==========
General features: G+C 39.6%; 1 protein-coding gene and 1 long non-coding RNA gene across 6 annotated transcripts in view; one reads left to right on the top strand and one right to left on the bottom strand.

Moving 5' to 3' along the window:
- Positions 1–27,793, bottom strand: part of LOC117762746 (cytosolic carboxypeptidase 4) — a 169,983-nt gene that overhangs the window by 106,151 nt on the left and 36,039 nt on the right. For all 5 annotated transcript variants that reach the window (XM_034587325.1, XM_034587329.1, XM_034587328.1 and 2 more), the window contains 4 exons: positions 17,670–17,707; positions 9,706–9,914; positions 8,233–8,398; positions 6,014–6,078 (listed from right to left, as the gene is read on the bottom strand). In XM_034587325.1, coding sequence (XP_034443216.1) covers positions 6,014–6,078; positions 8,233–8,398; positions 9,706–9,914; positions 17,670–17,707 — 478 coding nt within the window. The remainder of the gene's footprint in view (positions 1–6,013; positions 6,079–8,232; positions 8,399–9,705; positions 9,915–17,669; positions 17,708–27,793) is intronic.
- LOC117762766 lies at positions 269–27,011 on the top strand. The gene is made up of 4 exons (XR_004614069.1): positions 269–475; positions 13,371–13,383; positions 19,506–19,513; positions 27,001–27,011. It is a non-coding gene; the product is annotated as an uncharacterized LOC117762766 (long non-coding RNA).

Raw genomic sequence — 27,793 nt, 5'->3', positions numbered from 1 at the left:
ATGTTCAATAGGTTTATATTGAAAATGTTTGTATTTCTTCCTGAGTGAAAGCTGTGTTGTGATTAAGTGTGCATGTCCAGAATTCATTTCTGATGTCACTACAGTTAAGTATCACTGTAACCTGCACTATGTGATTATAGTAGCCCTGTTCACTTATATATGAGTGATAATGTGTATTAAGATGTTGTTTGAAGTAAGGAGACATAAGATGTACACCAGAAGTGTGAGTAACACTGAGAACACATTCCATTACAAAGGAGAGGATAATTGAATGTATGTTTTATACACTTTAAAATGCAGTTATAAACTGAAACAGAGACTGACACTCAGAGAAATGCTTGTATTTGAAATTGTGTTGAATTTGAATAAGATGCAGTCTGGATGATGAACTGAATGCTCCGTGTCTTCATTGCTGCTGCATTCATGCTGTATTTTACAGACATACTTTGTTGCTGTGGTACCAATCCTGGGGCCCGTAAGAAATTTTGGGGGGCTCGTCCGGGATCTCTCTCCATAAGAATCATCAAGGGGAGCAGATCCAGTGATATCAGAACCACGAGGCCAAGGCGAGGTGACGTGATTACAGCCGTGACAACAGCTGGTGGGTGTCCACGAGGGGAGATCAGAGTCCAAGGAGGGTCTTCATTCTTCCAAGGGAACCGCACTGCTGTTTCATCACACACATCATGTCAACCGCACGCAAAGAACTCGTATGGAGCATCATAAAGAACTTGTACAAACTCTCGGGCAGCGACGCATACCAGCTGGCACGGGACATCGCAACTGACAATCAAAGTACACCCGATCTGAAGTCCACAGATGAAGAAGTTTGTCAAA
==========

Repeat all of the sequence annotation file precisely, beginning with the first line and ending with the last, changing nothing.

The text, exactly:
General features: G+C 39.6%; 1 protein-coding gene and 1 long non-coding RNA gene across 6 annotated transcripts in view; one reads left to right on the top strand and one right to left on the bottom strand.

Moving 5' to 3' along the window:
- Positions 1–27,793, bottom strand: part of LOC117762746 (cytosolic carboxypeptidase 4) — a 169,983-nt gene that overhangs the window by 106,151 nt on the left and 36,039 nt on the right. For all 5 annotated transcript variants that reach the window (XM_034587325.1, XM_034587329.1, XM_034587328.1 and 2 more), the window contains 4 exons: positions 17,670–17,707; positions 9,706–9,914; positions 8,233–8,398; positions 6,014–6,078 (listed from right to left, as the gene is read on the bottom strand). In XM_034587325.1, coding sequence (XP_034443216.1) covers positions 6,014–6,078; positions 8,233–8,398; positions 9,706–9,914; positions 17,670–17,707 — 478 coding nt within the window. The remainder of the gene's footprint in view (positions 1–6,013; positions 6,079–8,232; positions 8,399–9,705; positions 9,915–17,669; positions 17,708–27,793) is intronic.
- LOC117762766 lies at positions 269–27,011 on the top strand. The gene is made up of 4 exons (XR_004614069.1): positions 269–475; positions 13,371–13,383; positions 19,506–19,513; positions 27,001–27,011. It is a non-coding gene; the product is annotated as an uncharacterized LOC117762766 (long non-coding RNA).

Raw genomic sequence — 27,793 nt, 5'->3', positions numbered from 1 at the left:
ATGTTCAATAGGTTTATATTGAAAATGTTTGTATTTCTTCCTGAGTGAAAGCTGTGTTGTGATTAAGTGTGCATGTCCAGAATTCATTTCTGATGTCACTACAGTTAAGTATCACTGTAACCTGCACTATGTGATTATAGTAGCCCTGTTCACTTATATATGAGTGATAATGTGTATTAAGATGTTGTTTGAAGTAAGGAGACATAAGATGTACACCAGAAGTGTGAGTAACACTGAGAACACATTCCATTACAAAGGAGAGGATAATTGAATGTATGTTTTATACACTTTAAAATGCAGTTATAAACTGAAACAGAGACTGACACTCAGAGAAATGCTTGTATTTGAAATTGTGTTGAATTTGAATAAGATGCAGTCTGGATGATGAACTGAATGCTCCGTGTCTTCATTGCTGCTGCATTCATGCTGTATTTTACAGACATACTTTGTTGCTGTGGTACCAATCCTGGGGCCCGTAAGAAATTTTGGGGGGCTCGTCCGGGATCTCTCTCCATAAGAATCATCAAGGGGAGCAGATCCAGTGATATCAGAACCACGAGGCCAAGGCGAGGTGACGTGATTACAGCCGTGACAACAGCTGGTGGGTGTCCACGAGGGGAGATCAGAGTCCAAGGAGGGTCTTCATTCTTCCAAGGGAACCGCACTGCTGTTTCATCACACACATCATGTCAACCGCACGCAAAGAACTCGTATGGAGCATCATAAAGAACTTGTACAAACTCTCGGGCAGCGACGCATACCAGCTGGCACGGGACATCGCAACTGACAATCAAAGTACACCCGATCTGAAGTCCACAGATGAAGAAGTTTGTCAAA